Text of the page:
Works Cited in The Dastardly Past

The Dastardly Past–essential dates in the history of mystery, for readers and writers of capers, cozies, detection, espionage, forensics, noire, procedurals, true crime, and whodunits.

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Works Cited, Electronic Collections and Databases:

American Film Institute Catalog
Ancestry.com
Dallas Morning News online
Gale Literary Databases
Handbook of Texas online
JStor
Newspapers.com
New Georgia Encyclopedia
New York Times online
Oxford Bibliographies online

Oxford Dictionary of National Biography
ProjectMuse
Readers Guide Retrospective

Scribner Writers Series
TARO:  Texas Archival Resources Online
Wikipedia.com
WoldCat.org

Works Cited, Books & Articles:

Altig, David E. “Why Is Stable Money Such a Big Deal?” Economic Commentary (2000).

Bowen, Debbie C., Ray D. Ferraris, Claire E. Palmer, John D. Ward.  “On the Unusual Characteristics of the Diamonds from Letseng-la-Terae Kimberlites, Lesotho.”  Lithos 112, suppl. 2 (November 2009): 767-774.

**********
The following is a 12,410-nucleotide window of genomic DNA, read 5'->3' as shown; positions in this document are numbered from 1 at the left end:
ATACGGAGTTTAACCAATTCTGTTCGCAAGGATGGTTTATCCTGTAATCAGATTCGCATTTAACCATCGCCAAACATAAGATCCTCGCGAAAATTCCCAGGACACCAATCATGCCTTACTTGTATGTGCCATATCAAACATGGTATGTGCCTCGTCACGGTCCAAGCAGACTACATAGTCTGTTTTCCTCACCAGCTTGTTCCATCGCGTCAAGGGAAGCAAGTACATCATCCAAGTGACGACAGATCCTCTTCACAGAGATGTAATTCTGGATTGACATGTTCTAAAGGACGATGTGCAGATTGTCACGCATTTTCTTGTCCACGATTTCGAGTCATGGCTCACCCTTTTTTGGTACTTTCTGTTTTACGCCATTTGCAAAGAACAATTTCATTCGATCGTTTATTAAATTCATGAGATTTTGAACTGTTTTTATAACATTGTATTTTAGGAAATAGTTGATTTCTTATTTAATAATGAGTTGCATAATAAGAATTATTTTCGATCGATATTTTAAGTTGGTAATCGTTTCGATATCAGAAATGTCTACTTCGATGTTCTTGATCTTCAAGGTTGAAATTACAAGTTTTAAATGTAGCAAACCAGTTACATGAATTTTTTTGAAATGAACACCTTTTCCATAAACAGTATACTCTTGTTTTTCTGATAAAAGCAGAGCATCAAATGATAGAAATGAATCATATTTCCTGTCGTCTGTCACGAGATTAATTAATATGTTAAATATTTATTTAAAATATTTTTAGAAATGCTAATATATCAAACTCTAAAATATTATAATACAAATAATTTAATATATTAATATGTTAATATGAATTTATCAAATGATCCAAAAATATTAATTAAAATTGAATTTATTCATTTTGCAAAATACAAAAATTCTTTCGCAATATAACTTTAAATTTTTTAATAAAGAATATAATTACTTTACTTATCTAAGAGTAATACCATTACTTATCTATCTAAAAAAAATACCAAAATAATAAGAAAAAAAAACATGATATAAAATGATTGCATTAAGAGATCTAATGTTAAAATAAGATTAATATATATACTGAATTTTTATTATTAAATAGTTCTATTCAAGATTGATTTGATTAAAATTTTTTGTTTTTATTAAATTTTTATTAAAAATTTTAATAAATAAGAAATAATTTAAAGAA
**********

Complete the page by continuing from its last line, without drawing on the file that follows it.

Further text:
Blum, Deborah. The Poisoner’s Handbook: Murder and the Birth of Forensic Medicine in Jazz Age New York. 2010.

Eckert, Allan W. The World of Opals. New York: John Wiley & Sons, 1997.

Forsyth, Hazel.  The Cheapside Hoard: London’s Lost Jewels.  London:  Museum of London, 2013.

Parker, George and Julie B. Anderson, eds.  American Hard-Boiled Crime Writers.  Detroit:  Gale, 2000.

Huang, Yunte.  Charlie Chan:  The Untold Story of the Honorable Detective and His Rendezvous with American History.  New York:  W. W. Norton & Company, 2010.

Hutton, Fiona. “The Working of the 1832 Anatomy Act in Oxford and Manchester.” Family & Community History 9, no. 2 (November 2006): 125-139.

Priestman, Martin. The Cambridge Companion to Crime Fiction. Cambridge: Cambridge University Press, 2003.

Stewart, Amy, Briony Morrow-Cribbs, and Jonathon Rosen. Wicked Plants: The Weed That Killed Lincoln’s Mother & Other Botanical Atrocities. 2009.

Thompson, Tommy. America’s Lost Treasure. New York: Atlanta Monthly Press, 1998.

Tiley, M. “The Third Reich’s Bank of England.” History Today 57 (August 2007):57, 50-55.